Navigate to chapter
► Chapter 1: Biological Information
► Chapter 2: Rottweilers as Pets
► Chapter 3: Purchasing and Selecting a Healthy Breed
► Chapter 4: Habitat Requirements for Rottweilers
► Chapter 5: Nutrition and Feeding
► Chapter 6: Grooming and Training Your Rottweilers
► Chapter 7: Showing Your Rottweilers
► Chapter 8: Breeding Your Rottweilers
► Chapter 9: Common Diseases and Health Requirements
► Chapter 10: Care Sheet and Summary
Chapter 1: Biological Information
Rottweilers are not just known for having a robust body structure, they are as well remarkable for being a courageous, confident, and loyal type of companion but it may not be the best choice for everyone. Before putting into conclusion whether or not this breed might be right for you and your family, you must first make yourself familiar with this dog breed. You have to gather round sufficient information, and devote your time and effort in able to know this dog breed.
Found in this chapter, is an introduction to the breed which includes some basic biological facts and general information along with the history of how it came about. This information, along with the practical information about keeping in the next chapter, will assist you in deciding if this is the perfect breed for you.
The Rottweilers have a scientific name of Canis Familiaris. They belong in Kingdom Animalia, Phylum Chordata, Class Mammalia, Order Carnivora, Family Canidae, Genus Canis, and Species Lupus Familiaris.
It is believed that Rottweilers originally came from Germany where they are known as Rottweiler Metzgerhund which means Rottweil butchers’ dogs as they assist in herding livestock and pulling carts filled with butchered meat all the way to the market. They are also a part of Roman cattle dogs which had escorted the herds behind the wake of Roman armies.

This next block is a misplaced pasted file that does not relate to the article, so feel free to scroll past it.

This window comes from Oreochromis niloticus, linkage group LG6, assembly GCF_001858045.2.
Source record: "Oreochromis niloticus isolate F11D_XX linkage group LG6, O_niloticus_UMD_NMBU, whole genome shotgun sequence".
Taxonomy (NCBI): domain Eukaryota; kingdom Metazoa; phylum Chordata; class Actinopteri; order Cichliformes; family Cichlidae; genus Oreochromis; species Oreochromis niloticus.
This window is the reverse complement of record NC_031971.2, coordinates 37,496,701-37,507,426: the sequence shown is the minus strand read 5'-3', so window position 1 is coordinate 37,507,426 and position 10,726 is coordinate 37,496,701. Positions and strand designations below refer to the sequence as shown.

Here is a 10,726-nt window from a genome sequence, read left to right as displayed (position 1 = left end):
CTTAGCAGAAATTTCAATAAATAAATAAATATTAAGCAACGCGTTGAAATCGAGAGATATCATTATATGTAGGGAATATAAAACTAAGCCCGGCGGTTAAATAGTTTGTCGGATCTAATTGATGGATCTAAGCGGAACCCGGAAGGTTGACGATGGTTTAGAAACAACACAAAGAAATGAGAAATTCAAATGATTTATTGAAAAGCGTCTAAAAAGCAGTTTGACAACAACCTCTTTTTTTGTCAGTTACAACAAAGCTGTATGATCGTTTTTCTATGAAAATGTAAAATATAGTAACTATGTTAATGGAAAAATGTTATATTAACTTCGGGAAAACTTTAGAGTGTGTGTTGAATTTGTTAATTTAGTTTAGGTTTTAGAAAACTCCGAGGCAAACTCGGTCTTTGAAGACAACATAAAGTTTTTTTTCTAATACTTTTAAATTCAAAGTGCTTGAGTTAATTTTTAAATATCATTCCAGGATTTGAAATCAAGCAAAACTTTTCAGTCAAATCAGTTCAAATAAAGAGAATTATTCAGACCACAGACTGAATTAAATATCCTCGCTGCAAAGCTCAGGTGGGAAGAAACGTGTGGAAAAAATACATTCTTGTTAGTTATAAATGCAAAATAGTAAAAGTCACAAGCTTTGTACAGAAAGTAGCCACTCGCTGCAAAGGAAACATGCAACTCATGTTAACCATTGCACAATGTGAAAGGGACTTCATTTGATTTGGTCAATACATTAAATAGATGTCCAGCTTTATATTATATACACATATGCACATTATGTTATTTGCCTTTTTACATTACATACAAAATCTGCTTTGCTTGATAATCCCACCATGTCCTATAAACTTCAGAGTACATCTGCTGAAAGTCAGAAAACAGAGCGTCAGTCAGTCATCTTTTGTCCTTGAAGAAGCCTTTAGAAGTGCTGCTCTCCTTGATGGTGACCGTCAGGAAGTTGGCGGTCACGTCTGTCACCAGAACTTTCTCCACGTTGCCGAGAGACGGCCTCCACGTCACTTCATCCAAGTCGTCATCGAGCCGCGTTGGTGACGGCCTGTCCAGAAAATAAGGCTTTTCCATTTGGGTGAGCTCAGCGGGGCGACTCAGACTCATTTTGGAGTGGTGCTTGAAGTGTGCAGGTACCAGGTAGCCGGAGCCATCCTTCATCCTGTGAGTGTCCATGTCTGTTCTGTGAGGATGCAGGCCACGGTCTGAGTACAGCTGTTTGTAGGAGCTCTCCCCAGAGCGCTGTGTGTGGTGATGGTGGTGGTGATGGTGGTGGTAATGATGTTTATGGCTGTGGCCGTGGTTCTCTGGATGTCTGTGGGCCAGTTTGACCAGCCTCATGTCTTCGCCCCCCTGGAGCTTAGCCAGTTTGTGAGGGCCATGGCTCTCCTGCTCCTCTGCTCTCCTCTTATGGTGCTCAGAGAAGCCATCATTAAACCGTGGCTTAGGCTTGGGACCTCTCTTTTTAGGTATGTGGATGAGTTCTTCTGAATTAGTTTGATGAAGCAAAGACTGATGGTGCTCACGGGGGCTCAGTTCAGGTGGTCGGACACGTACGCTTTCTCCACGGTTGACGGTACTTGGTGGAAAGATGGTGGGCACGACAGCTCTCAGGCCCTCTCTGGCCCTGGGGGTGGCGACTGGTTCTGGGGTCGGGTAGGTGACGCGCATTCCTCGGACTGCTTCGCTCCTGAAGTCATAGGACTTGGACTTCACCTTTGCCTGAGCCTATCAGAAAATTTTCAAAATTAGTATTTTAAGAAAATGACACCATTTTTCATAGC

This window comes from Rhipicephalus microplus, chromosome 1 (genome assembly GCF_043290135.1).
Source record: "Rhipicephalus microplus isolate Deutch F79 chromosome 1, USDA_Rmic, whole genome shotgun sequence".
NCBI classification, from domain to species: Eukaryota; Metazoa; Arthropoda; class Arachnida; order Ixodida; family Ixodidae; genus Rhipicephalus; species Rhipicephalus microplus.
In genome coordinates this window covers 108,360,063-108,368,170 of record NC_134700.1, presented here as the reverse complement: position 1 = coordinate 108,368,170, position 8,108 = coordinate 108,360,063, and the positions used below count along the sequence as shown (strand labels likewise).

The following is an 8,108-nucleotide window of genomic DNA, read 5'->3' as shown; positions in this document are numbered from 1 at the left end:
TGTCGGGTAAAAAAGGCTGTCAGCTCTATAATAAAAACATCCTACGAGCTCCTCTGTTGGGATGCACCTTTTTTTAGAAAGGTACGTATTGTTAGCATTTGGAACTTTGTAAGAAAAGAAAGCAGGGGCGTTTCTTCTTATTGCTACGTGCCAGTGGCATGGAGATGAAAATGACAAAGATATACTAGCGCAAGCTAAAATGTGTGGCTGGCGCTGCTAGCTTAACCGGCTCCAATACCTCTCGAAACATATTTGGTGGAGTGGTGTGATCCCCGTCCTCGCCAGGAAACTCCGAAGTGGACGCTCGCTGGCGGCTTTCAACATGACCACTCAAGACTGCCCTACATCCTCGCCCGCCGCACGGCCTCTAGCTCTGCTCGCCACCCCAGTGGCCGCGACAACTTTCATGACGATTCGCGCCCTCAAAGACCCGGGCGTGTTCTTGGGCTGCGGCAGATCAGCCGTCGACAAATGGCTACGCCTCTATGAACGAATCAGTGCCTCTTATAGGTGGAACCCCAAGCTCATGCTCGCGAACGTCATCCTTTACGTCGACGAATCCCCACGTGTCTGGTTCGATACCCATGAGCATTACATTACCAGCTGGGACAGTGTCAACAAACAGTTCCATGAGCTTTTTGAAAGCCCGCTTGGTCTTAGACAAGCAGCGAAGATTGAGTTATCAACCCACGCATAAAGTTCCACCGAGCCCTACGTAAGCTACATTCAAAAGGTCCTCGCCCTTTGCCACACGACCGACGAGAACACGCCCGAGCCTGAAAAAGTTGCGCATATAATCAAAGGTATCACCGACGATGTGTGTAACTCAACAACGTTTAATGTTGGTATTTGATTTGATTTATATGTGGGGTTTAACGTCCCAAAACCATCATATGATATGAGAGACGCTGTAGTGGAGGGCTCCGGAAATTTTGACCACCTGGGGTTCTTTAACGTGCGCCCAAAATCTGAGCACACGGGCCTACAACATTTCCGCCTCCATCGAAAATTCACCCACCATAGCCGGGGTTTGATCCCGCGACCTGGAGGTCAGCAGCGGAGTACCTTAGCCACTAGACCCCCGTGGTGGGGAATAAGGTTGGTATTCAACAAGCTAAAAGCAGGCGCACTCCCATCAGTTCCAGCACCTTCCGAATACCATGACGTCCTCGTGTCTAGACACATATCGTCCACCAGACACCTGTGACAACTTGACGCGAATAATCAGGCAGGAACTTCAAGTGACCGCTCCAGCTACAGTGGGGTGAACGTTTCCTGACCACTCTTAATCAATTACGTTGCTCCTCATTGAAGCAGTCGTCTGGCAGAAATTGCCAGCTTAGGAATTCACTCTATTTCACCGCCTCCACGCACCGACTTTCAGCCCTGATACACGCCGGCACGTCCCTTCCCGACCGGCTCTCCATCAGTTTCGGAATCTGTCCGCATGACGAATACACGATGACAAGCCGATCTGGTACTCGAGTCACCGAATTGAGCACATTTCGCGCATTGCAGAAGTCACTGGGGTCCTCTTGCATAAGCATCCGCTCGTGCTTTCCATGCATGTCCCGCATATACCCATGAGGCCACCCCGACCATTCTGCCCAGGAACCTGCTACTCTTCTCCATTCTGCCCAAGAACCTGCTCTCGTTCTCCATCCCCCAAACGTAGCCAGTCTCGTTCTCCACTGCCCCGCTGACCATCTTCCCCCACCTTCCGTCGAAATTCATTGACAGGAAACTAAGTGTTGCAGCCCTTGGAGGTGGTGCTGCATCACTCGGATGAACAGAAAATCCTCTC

In 74 AD, the 11th Legion of the Roman Empire set camp in Wurtemberg, Germany by the bank of the river Neckar. Years passed, the area became a little town filled with small villas roofed by red tiles. It became known as das Rote Wil – ‘rot’ originating from the red roof tiles and ‘wil’ from the villa. From then on, the city full of red-roofed Roman villas was eventually called ‘Rottweil.’
At some point in the Middle Ages, Rottweilers were exploited to hunt for wild bears and subsequently given the responsibility to control cattle. They have to watch the herd at night to preclude any cattle from straying, to lead the herd as they go long distances by day, and to protect the crusade against possible predators like dangerous bulls. Rottweilers were bred to be resilient and robust, parallel to the breed known today.
In the year 1899, the International Club for Leonbergers and Rottweiler Dogs was established in Germany. This club has set the first breed standard for the Rottweiler in 1901.
With the advancement of the area during the 19th century, railways came and cattle herding was prohibited by law. The Rottweilers were then left with no occupation. And so, the butchers had them as draughts dogs, pulling little carts filled with meat. They became known as Rottweii Butcher’s Dog, as mentioned earlier, that later shortened to Rottweiler.
In 1907, a club dedicated to safeguarding the well-being of the breed started planned breeding and put up other efforts to improve the appearance and to preserve the working qualities of the breed. Another Rottweiler governing body, The Allgemeiner Deutscher Rottweiler Klub or ADRK, was established in the year 1922.
Rottweilers are medium-to-large size dogs that weigh an average of 95-130 lbs. for males and 85-115 lbs. for females. It stands at the height of 24”- 27” for males and 22”- 25” for females with a life span of 10 years or more varying on how you take care of its health.
They have a large and broad head and defined athletic, muscular body. Their chest is deep reaching the level of their elbows and their back is straight. They have small triangular ears that lie flat to the head and a wide black nose. They own a deep set of almond-shaped dark brown eyes. Their nails are black in color. They are covered with smooth and glossy black coat, medium in length, coarse to the touch, with a hint of tan markings on the chest, legs, cheeks, and muzzle.
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